But you can only live that way… feeling beaten… for so long. Then you decide that you aren’t going to let the trials of life win. You pick yourself up, dust yourself off, and decide that you’re stronger than that. I began a journey to build a fortress around myself. I became smarter. I became tougher. Harder. Stronger. I faced my fears head-on. And before I knew it, there I was… a strong, independent woman. I had my career. I owned my home. I learned that with perseverance, I can overcome anything that might stand in my way.

I did it on my own. And as a result, I was alone.

Men, you’ve all met a woman like I described above. There’s not much you can say or do to convince her to let her guard down. Most men walk away from a woman like that. Or they latch onto her because her confidence makes up for the confidence they’re lacking, and eventually, she walks away from them. Men have told me I’m intimidating. Men have told me they feel they have nothing to offer me. How wrong they were. But still, it kept me alone.

But the pendulum always swings back in the other direction. My defenses served me well, as they do all women who are trying to protect themselves. But my perspective has changed again. I’m in a different place in life and the tint on the lense has changed once more. I’ve healed. And now I realize… I don’t want to be so strong.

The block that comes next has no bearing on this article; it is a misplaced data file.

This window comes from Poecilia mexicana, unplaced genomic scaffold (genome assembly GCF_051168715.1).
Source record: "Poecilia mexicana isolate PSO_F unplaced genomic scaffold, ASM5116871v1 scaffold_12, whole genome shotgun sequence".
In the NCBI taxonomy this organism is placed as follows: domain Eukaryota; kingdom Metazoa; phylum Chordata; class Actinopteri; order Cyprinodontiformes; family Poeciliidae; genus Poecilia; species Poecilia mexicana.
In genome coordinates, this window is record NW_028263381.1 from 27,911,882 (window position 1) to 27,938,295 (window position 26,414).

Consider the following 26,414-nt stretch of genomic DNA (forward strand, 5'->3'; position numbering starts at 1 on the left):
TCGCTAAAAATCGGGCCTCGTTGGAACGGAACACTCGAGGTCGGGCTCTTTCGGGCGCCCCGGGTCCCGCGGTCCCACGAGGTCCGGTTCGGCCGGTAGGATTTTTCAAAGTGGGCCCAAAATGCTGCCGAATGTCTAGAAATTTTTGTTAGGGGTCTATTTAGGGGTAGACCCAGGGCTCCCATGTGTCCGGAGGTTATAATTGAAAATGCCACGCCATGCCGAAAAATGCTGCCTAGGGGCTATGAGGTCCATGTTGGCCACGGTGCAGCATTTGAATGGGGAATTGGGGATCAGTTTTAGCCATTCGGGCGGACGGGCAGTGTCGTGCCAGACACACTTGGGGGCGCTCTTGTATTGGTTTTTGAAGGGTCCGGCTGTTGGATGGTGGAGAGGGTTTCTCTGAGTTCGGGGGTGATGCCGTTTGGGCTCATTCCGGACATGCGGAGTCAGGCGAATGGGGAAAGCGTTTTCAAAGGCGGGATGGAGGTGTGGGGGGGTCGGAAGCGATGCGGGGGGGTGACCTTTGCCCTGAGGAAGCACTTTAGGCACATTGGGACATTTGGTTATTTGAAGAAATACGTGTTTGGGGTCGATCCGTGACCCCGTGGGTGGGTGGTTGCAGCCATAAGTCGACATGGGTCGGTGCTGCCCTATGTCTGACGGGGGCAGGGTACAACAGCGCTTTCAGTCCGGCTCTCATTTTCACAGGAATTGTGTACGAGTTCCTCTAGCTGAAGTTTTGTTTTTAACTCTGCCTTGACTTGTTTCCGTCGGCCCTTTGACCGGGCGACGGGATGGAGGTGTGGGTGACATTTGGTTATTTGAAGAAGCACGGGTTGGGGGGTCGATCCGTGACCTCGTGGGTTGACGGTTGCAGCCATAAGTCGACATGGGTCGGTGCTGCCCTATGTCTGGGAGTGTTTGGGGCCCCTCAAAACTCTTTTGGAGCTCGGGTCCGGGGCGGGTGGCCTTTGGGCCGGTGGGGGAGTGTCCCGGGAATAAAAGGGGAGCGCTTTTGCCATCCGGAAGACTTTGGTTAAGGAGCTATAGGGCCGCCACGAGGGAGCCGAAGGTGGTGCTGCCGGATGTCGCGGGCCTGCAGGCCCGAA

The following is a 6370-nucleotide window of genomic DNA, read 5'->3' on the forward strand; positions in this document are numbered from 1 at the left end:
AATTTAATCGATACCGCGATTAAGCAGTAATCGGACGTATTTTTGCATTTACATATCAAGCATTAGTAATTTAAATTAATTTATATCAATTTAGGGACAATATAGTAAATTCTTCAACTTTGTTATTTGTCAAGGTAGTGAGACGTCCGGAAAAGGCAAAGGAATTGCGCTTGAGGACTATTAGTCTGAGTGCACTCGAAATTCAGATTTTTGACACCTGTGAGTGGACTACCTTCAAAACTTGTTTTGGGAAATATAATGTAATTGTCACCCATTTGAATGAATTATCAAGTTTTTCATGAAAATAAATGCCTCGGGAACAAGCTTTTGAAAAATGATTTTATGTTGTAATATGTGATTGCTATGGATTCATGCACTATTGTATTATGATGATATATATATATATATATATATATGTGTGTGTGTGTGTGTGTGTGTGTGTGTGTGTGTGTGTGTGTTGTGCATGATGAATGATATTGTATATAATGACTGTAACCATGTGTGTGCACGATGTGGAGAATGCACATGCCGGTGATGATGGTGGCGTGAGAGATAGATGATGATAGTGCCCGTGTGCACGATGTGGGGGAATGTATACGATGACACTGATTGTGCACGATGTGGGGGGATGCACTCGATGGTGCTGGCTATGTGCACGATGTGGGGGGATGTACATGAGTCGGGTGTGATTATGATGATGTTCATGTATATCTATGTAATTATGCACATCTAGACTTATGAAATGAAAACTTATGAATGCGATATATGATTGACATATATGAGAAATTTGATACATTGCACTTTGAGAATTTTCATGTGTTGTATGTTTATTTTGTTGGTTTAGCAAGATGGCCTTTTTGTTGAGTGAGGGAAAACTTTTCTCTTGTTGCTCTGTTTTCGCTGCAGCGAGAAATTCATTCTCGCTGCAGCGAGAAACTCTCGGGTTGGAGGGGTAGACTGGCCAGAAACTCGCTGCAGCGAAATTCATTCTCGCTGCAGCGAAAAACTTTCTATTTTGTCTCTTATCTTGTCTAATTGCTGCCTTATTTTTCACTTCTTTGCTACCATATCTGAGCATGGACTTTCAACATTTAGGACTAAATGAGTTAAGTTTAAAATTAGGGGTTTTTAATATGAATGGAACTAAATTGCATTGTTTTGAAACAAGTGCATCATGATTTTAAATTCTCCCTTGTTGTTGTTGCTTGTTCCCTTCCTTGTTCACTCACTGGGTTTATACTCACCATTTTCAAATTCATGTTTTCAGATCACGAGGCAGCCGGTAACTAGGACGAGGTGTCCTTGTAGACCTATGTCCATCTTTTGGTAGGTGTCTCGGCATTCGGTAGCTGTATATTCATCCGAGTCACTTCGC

Men, take note. When you meet a woman, regardless of how tough her façade is, treat her as if she’s delicate. Because she is. Recognize that even if she’s the CEO of some big corporation, she still worries about what you think of her. She still feels insecurities and is thrown out of her element by hormones from time to time. When she questions you, open your eyes to the reason behind her questions. Even if she’s a beautiful, intelligent, seemingly confident woman, she still wants/needs that one man to show her kindness and affection. She needs his reassurance. If she walks away angry, she wants him to follow. She’ll show her insecurity with defensiveness. Ignore her walls. Let her know that you see through them and that you’ll walk through them and that you’ll be there to catch her when she needs you.